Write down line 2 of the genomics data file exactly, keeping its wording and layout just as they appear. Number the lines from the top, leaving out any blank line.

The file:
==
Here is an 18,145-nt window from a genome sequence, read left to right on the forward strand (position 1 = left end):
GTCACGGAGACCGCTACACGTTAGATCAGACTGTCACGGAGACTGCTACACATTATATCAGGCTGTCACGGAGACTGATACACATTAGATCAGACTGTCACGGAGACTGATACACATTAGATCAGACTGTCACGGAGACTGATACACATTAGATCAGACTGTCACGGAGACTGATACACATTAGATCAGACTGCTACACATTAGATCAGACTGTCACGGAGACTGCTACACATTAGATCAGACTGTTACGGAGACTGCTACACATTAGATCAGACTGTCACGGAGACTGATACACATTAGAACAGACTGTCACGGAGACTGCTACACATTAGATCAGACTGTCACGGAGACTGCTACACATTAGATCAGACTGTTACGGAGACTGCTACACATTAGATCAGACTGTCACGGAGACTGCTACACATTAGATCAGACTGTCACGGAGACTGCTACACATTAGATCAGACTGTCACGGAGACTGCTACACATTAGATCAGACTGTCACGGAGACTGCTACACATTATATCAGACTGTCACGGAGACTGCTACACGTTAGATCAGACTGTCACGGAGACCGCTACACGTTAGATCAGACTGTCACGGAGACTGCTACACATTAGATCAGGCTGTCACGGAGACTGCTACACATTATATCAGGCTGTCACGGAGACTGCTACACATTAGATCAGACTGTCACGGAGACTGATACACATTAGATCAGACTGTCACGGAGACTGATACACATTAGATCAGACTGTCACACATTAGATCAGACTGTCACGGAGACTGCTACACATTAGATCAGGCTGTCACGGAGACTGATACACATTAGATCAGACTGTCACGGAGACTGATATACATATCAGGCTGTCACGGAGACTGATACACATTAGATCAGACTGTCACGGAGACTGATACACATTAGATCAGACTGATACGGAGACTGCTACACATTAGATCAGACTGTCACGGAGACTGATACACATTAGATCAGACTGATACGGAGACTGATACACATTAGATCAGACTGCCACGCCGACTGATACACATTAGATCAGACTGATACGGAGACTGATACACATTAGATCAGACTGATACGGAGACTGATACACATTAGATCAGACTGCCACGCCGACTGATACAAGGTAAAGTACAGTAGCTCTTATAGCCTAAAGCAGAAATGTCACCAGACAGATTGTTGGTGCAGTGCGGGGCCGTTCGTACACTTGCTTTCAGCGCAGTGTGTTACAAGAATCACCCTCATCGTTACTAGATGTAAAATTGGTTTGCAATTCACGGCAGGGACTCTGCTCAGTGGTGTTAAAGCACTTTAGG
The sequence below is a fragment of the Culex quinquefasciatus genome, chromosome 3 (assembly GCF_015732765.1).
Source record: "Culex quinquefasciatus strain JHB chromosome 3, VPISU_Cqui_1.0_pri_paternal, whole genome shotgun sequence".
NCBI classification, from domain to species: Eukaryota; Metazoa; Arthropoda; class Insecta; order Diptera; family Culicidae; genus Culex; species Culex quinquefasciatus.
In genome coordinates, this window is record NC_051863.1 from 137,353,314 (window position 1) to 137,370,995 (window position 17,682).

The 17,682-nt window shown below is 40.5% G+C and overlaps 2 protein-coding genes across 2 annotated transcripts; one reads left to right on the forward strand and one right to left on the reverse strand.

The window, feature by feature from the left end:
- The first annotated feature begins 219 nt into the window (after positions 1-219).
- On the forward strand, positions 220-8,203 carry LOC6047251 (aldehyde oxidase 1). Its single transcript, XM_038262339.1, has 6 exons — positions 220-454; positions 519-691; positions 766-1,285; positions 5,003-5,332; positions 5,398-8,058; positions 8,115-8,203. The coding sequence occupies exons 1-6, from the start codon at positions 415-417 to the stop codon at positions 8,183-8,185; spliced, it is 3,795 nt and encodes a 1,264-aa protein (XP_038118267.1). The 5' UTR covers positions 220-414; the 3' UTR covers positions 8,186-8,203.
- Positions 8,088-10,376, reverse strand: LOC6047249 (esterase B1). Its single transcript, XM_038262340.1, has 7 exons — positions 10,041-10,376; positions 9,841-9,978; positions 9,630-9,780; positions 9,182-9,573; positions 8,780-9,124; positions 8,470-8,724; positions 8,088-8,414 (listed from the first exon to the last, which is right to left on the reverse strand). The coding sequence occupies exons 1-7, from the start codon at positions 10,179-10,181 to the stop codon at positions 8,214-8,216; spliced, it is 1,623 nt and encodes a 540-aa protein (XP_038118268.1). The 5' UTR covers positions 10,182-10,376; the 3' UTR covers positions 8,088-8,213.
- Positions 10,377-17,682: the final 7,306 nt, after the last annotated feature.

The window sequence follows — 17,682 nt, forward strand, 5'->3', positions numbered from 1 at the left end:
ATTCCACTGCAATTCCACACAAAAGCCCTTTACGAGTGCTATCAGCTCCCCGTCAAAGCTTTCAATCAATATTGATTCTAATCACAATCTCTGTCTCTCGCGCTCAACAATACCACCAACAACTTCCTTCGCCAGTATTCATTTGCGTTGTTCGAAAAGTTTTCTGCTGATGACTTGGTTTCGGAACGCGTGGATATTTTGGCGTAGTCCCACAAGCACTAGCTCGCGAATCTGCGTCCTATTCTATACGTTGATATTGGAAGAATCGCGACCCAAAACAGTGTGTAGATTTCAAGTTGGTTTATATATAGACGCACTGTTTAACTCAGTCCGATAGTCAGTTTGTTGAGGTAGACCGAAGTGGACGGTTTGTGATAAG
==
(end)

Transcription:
GTCACGGAGACCGCTACACGTTAGATCAGACTGTCACGGAGACTGCTACACATTATATCAGGCTGTCACGGAGACTGATACACATTAGATCAGACTGTCACGGAGACTGATACACATTAGATCAGACTGTCACGGAGACTGATACACATTAGATCAGACTGTCACGGAGACTGATACACATTAGATCAGACTGCTACACATTAGATCAGACTGTCACGGAGACTGCTACACATTAGATCAGACTGTTACGGAGACTGCTACACATTAGATCAGACTGTCACGGAGACTGATACACATTAGAACAGACTGTCACGGAGACTGCTACACATTAGATCAGACTGTCACGGAGACTGCTACACATTAGATCAGACTGTTACGGAGACTGCTACACATTAGATCAGACTGTCACGGAGACTGCTACACATTAGATCAGACTGTCACGGAGACTGCTACACATTAGATCAGACTGTCACGGAGACTGCTACACATTAGATCAGACTGTCACGGAGACTGCTACACATTATATCAGACTGTCACGGAGACTGCTACACGTTAGATCAGACTGTCACGGAGACCGCTACACGTTAGATCAGACTGTCACGGAGACTGCTACACATTAGATCAGGCTGTCACGGAGACTGCTACACATTATATCAGGCTGTCACGGAGACTGCTACACATTAGATCAGACTGTCACGGAGACTGATACACATTAGATCAGACTGTCACGGAGACTGATACACATTAGATCAGACTGTCACACATTAGATCAGACTGTCACGGAGACTGCTACACATTAGATCAGGCTGTCACGGAGACTGATACACATTAGATCAGACTGTCACGGAGACTGATATACATATCAGGCTGTCACGGAGACTGATACACATTAGATCAGACTGTCACGGAGACTGATACACATTAGATCAGACTGATACGGAGACTGCTACACATTAGATCAGACTGTCACGGAGACTGATACACATTAGATCAGACTGATACGGAGACTGATACACATTAGATCAGACTGCCACGCCGACTGATACACATTAGATCAGACTGATACGGAGACTGATACACATTAGATCAGACTGATACGGAGACTGATACACATTAGATCAGACTGCCACGCCGACTGATACAAGGTAAAGTACAGTAGCTCTTATAGCCTAAAGCAGAAATGTCACCAGACAGATTGTTGGTGCAGTGCGGGGCCGTTCGTACACTTGCTTTCAGCGCAGTGTGTTACAAGAATCACCCTCATCGTTACTAGATGTAAAATTGGTTTGCAATTCACGGCAGGGACTCTGCTCAGTGGTGTTAAAGCACTTTAGG